St John's Wort Helps Goats Tan
While many people in America take St. John’s Wort as an herbal treatment for depression, the plant induces painful sunburns in goats when eaten. Sound crazy? Wondering if you heard that correctly? Yes, St. John Wort is a photodynamic plant. After eating, certain UV-light-absorbing compounds in the plant circulate in the blood of the goat. In white or light-skinned or unpigmented areas of the skin, these plant compounds absorb excess UV light and damage the surrounding cells. The result can be a severely sunburned goat.
In pigmented skin, melanin imparts not only the skin color but protection against UV light. Thus, the plants themselves are not precisely toxic. However, the correct conditions can have fatal consequences: white goats, large quantities of consumed photodynamic plants, and bright sunny days. Buckwheat, alsike clover, rape, and lantana represent other examples of photodynamic plants.
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Podcast: No, You Can't Feed Goats Anything!
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Goats are at Low Risk for Hardware Disease
In this podcast series, we have covered the categories of the most toxic plants to goats: cyanide-producing plants, alkaloid toxins, and now photodynamic plants. Other miscellaneous poisonous plants like buttercup, poison ivy, and bracken fern exist. It is essential to work with local resources to know what toxic plants reside in your area. Consider reaching out to your local extension agent if you have not already done so.
Beyond plants, other toxic hazards present themselves to goats. A significant concern with cattle is “hardware disease” which occurs when cows accidentally eat metal objects lying around. Since cows graze and grab large quantities of grass in single bites, items such as screws, bolts, and nails can accidentally be consumed. Luckily, goats are nibblers, and their browsing behavior leads to the better discernment of what they are putting in their mouths. As a result, goats rarely present with hardware disease but it is always a smart practice to keep your pasture free of loose inedible man-made objects. Like other animals, goats have been known to eat and become ill from consuming plastic grocery bags. Without surgery, this can be a fatal situation.
Small Bodies of Water Are a Risk
Another man-made source of risk are insecticides, rodenticides, and other pesticides. FIFRA, the Federal Insecticide, Fungicide, and Rodenticide Act, requires that all products bear proper labels and warnings for the consumer. Before using any chemicals in or around your pasture make sure that you have carefully read the label. If you have questions, reach out to the information hotlines on the bottle or your local extension agent for help.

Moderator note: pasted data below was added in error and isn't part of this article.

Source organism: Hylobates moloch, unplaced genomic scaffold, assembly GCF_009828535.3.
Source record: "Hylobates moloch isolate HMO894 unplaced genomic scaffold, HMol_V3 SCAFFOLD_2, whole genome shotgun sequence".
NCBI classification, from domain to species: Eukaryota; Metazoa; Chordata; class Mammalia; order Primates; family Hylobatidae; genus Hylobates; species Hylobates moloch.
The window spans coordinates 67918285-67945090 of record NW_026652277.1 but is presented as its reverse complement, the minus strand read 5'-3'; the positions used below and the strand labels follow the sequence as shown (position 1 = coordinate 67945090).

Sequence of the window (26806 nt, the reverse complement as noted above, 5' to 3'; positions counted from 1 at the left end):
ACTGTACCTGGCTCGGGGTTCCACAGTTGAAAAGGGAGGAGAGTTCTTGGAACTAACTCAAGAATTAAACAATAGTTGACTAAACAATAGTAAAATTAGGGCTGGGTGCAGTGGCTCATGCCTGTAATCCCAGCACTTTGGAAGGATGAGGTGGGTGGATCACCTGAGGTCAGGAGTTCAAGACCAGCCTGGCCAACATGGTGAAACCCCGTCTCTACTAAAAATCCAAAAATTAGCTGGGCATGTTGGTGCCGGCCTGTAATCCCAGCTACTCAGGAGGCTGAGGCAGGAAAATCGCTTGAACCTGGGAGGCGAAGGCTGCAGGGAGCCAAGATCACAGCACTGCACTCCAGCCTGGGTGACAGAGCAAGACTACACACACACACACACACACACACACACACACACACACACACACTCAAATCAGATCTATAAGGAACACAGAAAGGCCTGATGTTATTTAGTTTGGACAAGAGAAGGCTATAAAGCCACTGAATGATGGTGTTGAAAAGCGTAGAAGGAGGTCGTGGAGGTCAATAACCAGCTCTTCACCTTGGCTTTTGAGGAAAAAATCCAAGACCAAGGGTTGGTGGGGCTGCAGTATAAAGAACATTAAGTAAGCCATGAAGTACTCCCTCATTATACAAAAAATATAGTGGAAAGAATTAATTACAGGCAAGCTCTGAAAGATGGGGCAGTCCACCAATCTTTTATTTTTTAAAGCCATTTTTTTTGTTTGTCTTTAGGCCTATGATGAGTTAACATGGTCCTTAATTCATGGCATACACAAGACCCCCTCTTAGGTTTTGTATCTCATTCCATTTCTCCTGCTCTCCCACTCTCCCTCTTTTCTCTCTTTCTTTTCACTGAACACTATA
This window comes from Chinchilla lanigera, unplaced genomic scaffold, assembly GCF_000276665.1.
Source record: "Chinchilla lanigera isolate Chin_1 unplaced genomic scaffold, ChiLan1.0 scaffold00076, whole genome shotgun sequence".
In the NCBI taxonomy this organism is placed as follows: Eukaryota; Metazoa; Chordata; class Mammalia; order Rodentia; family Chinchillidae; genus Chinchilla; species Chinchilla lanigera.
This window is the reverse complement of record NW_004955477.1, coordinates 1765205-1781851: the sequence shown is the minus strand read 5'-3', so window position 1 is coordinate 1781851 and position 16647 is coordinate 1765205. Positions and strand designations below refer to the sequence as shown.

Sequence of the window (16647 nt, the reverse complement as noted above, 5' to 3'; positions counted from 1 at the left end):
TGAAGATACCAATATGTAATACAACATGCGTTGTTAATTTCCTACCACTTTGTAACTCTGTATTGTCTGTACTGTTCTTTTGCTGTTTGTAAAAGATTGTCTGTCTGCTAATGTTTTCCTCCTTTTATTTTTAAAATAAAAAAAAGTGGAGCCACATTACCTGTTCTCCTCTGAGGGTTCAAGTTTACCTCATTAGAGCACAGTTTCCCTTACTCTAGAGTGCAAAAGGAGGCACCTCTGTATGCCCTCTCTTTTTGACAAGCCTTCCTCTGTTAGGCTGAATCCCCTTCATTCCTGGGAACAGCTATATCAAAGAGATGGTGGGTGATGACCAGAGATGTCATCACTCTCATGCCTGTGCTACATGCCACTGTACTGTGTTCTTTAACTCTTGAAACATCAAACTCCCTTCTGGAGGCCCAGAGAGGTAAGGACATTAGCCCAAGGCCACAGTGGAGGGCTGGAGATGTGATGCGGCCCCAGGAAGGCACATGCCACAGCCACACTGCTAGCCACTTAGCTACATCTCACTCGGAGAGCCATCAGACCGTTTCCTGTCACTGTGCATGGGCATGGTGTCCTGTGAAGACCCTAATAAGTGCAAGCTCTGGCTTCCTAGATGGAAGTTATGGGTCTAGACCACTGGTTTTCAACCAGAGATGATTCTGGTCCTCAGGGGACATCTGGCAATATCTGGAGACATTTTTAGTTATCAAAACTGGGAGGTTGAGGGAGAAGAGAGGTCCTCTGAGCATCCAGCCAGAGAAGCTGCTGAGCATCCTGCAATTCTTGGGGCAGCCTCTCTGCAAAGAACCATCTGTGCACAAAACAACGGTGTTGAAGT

Small bodies of water, like beautiful ponds or water reservoirs decorating your pasture, can also present a risk to your goats. Seepage of petroleum, petroleum-based products, and excess salt can consolidate in small bodies of water. When flooding occurs, normally safe-drinking water sources can become contaminated overnight. Additionally, depending upon environmental conditions and fertilizer use, harmful algal blooms (HAB) can spontaneously arise. For an overview of this set of natural toxins, listen to the podcast, “Harmful Algal Blooms.” This is one more reason to regularly walk your pasture in spring, fall, after storms, and before releasing goats onto a new pasture. Since all of these water contaminants cannot be easily filtered, goats should have constant access to fresh water.
Goats Won't Eat Anything
So, while goats have a reputation that they can eat anything – this doesn’t mean that they can survive on anything. Goats have basic nutrient requirements which can shift with demands such as milk production. Additionally, many plant species should be avoided with goats. Regular pasture surveillance, proper feed, and continual access to fresh water results in a healthy, happy goat herd.
References and Additional Reading
Loving DVM, N. (2018, April 27). Burning Up: Photosensitization and Sunburn in Horses – The Horse. Retrieved October 20, 2018, from https://thehorse.com/17869/burning-up-photosensitization-and-sunburn-in-horses/
WEBMD. (2018). St. John's Wort for Treating Depression. Retrieved October 20, 2018, from https://www.webmd.com/depression/guide/st-johns-wort#1
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